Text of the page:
#1) An experienced Social Security Disability Lawyer can give you advice from having gone through this process >1000 times.  This is probably your first time through the process.  If you can get any direct advice or even support, it’s worth your time to reach out for it!

#2) If your claim is denied (it happens far too often) – you have a short turn-around to file an appeal.  Being able to bring in a disability attorney that has already heard the merits of your claim, provided input on them, and that you have a pre-existing relationship with – will help to reduce your stress at a very difficult point.

#3) It’s free.

 

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5 Reasons Social Security Denied Your Disability Claim When Your Doctor Said You Were Disabled

Your Doctor isn’t Necessarily an expert in your ailments

 

If you’re wondering why Social Security denied your disability when your doctor soundly believed that your ailments were disabled…you’re not alone!  That may offer some relief, but now that you’ve been denied (or were denied some time ago), you need to get ready to take another look at your application for social security disability.  

Whether you’re re-applying for disability or filing an appeal with a disability appeal lawyer, you probably want to know what led to the miscommunication or outright disconnect between your doctor and the Social Security Administration.  

To help you with this, we compiled the most common reasons we have noticed that Social Security denied claims against doctors’ opinions – for our social security disability appeal clients in Spokane, WA.  

 

Your Doctor Didn’t know How to Communicate your Disability to Social Security

 

This reason is so common that we should write a whole article for the purpose of talking to doctors about how to communicate with Social Security (and the VA).  The point here is that in almost every case doctors practice medicine, not law.  And while your disability is a medical condition, the benefit – and process of obtaining it – is a very legal process.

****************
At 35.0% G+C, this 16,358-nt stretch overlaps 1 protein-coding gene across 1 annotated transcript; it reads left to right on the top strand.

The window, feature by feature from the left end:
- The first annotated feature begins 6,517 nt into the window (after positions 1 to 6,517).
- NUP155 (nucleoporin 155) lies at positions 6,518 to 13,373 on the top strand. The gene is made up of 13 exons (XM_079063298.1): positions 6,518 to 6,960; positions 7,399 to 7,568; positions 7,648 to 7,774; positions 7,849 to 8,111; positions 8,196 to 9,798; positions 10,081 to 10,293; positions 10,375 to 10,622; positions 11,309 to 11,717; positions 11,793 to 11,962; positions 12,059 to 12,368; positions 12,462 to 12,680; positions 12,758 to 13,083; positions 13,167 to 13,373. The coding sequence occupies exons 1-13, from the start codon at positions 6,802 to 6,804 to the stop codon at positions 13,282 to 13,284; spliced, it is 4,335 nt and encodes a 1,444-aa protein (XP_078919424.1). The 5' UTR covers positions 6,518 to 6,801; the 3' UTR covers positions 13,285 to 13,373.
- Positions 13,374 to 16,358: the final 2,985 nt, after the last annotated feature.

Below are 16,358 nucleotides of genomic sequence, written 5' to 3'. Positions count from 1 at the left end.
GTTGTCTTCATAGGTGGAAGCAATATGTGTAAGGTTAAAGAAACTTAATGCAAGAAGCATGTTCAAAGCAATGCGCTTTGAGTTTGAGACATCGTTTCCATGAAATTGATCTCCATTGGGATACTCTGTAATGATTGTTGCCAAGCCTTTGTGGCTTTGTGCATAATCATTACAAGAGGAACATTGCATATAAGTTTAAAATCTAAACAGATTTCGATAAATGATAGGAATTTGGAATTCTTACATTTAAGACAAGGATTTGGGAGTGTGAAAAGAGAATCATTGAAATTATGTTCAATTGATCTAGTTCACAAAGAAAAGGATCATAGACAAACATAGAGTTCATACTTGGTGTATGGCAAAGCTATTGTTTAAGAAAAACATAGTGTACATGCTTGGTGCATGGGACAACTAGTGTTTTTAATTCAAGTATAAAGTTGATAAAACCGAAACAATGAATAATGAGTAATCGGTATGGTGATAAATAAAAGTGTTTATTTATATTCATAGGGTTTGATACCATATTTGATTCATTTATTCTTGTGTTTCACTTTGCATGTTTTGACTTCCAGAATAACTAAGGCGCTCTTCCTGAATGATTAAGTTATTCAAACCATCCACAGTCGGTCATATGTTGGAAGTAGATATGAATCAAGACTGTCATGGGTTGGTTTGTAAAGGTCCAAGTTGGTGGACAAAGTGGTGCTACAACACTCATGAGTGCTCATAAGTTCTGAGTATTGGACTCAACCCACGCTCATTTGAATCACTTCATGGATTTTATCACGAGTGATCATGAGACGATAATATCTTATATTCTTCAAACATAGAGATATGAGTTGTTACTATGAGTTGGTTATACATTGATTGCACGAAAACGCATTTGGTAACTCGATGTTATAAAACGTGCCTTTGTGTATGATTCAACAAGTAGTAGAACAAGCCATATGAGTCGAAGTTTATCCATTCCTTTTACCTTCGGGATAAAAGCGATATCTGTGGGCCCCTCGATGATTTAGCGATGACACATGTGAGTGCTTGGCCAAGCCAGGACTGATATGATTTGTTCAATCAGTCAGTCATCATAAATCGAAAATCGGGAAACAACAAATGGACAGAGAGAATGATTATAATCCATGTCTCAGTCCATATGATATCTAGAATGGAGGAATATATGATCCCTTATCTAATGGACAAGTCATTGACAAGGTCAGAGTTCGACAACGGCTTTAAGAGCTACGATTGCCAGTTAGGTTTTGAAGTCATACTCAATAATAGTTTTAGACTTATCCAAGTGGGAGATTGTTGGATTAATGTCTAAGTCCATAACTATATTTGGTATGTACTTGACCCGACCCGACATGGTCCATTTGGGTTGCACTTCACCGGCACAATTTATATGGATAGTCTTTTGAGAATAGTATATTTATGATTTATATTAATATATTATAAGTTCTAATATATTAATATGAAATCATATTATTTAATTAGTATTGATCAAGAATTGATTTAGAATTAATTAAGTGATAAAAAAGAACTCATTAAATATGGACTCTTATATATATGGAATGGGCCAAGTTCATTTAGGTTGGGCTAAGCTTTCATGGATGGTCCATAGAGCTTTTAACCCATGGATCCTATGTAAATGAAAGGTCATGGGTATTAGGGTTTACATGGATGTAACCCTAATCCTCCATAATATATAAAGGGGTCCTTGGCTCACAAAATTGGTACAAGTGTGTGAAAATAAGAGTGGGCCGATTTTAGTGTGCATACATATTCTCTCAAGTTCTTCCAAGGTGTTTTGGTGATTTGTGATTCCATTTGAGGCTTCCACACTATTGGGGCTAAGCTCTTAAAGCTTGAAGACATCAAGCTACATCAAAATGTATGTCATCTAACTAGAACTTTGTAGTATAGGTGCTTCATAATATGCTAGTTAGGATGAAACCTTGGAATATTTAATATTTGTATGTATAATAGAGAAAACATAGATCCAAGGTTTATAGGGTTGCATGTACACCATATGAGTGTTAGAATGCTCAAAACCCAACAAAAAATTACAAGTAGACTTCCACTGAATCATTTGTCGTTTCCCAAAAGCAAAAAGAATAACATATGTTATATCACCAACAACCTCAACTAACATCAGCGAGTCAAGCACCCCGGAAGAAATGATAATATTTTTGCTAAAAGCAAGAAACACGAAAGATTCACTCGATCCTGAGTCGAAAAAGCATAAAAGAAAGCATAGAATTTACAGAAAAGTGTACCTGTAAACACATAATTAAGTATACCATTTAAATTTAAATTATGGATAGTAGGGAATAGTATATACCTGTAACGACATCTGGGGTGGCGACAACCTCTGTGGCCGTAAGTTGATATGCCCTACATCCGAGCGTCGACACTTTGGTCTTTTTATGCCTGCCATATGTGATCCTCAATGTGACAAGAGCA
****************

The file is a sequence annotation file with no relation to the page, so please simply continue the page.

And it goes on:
Imagine you’re taking your car into a shop because it is misfiring.

You have someone that’s willing to pay for the repairs, but they need to know how it’s misfiring so they give you a form that says, “please describe what’s wrong with the car.”

You show up to the shop and ask the mechanic to fill out the form, and without context, the mechanic looks at the form and examines the car.  On the form the mechanic accurately describes what’s wrong with the car:

“The car’s tires are 40% worn, they need to be rotated. The car needs an oil change.  Windshield wipers need to be replaced.  Rear window is cracked.  Electrical issues – radio doesn’t work.  Transmission needs service.  Car Idles rough.”  

Technically the mechanic answered the questions.  But when you turn the form back in to get the repair $, your benefactor says, “I looked at the mechanics response, the problems with the car are generally superficial and are what you can expect from a 20 year old car, there’s no mention of a misfire, I’m denying your repair”

“Why,” you wonder?  The reason, without context the mechanic had no idea what to focus their report on.  They didn’t necessarily know that you needed to have that one item assessed.  They didn’t know how their report would play into the overall discussion.  Had they known they might have written something to the effect of:

“vehicle has wear and tear in a number of places, however, there is a critical misfiring causing a rough idle and imminent breakdown.”